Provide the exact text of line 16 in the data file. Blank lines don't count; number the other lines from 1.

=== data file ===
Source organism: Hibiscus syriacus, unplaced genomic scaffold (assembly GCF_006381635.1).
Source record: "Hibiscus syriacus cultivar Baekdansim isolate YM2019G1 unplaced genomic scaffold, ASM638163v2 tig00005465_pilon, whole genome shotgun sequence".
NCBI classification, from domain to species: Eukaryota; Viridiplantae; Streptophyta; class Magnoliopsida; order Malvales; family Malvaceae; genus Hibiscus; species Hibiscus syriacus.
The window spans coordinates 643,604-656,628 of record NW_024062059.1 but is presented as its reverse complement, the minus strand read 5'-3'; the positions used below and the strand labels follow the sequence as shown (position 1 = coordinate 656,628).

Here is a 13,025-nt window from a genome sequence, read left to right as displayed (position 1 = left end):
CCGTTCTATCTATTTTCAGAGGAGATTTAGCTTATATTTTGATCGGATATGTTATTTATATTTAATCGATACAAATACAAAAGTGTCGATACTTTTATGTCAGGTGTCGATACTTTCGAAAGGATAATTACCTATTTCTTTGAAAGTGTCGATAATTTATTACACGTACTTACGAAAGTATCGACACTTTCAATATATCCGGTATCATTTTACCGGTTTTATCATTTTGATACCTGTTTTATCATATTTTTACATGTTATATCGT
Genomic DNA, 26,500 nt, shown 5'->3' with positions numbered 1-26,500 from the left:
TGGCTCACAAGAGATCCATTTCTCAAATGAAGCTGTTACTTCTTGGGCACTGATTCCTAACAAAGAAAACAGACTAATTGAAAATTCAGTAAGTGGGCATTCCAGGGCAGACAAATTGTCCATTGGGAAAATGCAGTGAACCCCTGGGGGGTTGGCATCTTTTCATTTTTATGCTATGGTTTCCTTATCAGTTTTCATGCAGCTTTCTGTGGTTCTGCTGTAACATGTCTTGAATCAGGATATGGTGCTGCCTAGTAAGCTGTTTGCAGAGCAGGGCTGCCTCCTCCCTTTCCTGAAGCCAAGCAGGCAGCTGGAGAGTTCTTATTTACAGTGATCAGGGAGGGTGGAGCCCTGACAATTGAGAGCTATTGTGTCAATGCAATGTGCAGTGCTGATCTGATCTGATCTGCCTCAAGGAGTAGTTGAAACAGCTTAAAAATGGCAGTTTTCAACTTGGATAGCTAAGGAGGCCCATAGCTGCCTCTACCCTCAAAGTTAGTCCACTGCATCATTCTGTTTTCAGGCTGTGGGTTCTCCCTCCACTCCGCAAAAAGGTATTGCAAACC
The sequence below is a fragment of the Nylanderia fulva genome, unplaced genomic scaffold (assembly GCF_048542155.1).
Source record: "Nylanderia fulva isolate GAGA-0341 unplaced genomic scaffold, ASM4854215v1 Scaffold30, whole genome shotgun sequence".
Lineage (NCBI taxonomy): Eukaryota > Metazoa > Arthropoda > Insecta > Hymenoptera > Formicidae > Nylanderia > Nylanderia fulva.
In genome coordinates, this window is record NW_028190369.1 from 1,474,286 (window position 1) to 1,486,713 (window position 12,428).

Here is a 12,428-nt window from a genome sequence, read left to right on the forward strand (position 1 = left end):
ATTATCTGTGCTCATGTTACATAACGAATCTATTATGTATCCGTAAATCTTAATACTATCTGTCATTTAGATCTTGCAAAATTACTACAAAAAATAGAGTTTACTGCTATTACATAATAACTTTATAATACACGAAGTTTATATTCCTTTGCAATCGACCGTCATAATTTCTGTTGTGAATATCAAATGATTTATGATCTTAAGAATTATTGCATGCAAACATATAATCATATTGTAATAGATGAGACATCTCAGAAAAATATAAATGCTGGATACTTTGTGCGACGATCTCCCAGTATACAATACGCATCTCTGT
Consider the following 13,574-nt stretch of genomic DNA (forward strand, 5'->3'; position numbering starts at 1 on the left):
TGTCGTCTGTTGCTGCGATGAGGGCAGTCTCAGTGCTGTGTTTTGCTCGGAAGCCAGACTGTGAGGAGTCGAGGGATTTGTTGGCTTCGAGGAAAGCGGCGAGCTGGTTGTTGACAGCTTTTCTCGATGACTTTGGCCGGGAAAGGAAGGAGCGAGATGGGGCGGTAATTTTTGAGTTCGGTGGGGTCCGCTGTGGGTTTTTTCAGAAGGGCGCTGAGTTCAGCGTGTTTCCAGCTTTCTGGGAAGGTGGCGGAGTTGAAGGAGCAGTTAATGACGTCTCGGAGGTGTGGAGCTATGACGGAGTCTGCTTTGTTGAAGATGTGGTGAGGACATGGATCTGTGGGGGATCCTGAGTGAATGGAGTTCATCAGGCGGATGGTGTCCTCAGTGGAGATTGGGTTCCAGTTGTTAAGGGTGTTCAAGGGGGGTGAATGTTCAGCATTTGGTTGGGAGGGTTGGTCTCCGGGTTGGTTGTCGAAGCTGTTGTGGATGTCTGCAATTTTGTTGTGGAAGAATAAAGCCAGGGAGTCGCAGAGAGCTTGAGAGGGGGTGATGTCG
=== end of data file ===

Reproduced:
TGTCGTCTGTTGCTGCGATGAGGGCAGTCTCAGTGCTGTGTTTTGCTCGGAAGCCAGACTGTGAGGAGTCGAGGGATTTGTTGGCTTCGAGGAAAGCGGCGAGCTGGTTGTTGACAGCTTTTCTCGATGACTTTGGCCGGGAAAGGAAGGAGCGAGATGGGGCGGTAATTTTTGAGTTCGGTGGGGTCCGCTGTGGGTTTTTTCAGAAGGGCGCTGAGTTCAGCGTGTTTCCAGCTTTCTGGGAAGGTGGCGGAGTTGAAGGAGCAGTTAATGACGTCTCGGAGGTGTGGAGCTATGACGGAGTCTGCTTTGTTGAAGATGTGGTGAGGACATGGATCTGTGGGGGATCCTGAGTGAATGGAGTTCATCAGGCGGATGGTGTCCTCAGTGGAGATTGGGTTCCAGTTGTTAAGGGTGTTCAAGGGGGGTGAATGTTCAGCATTTGGTTGGGAGGGTTGGTCTCCGGGTTGGTTGTCGAAGCTGTTGTGGATGTCTGCAATTTTGTTGTGGAAGAATAAAGCCAGGGAGTCGCAGAGAGCTTGAGAGGGGGTGATGTCG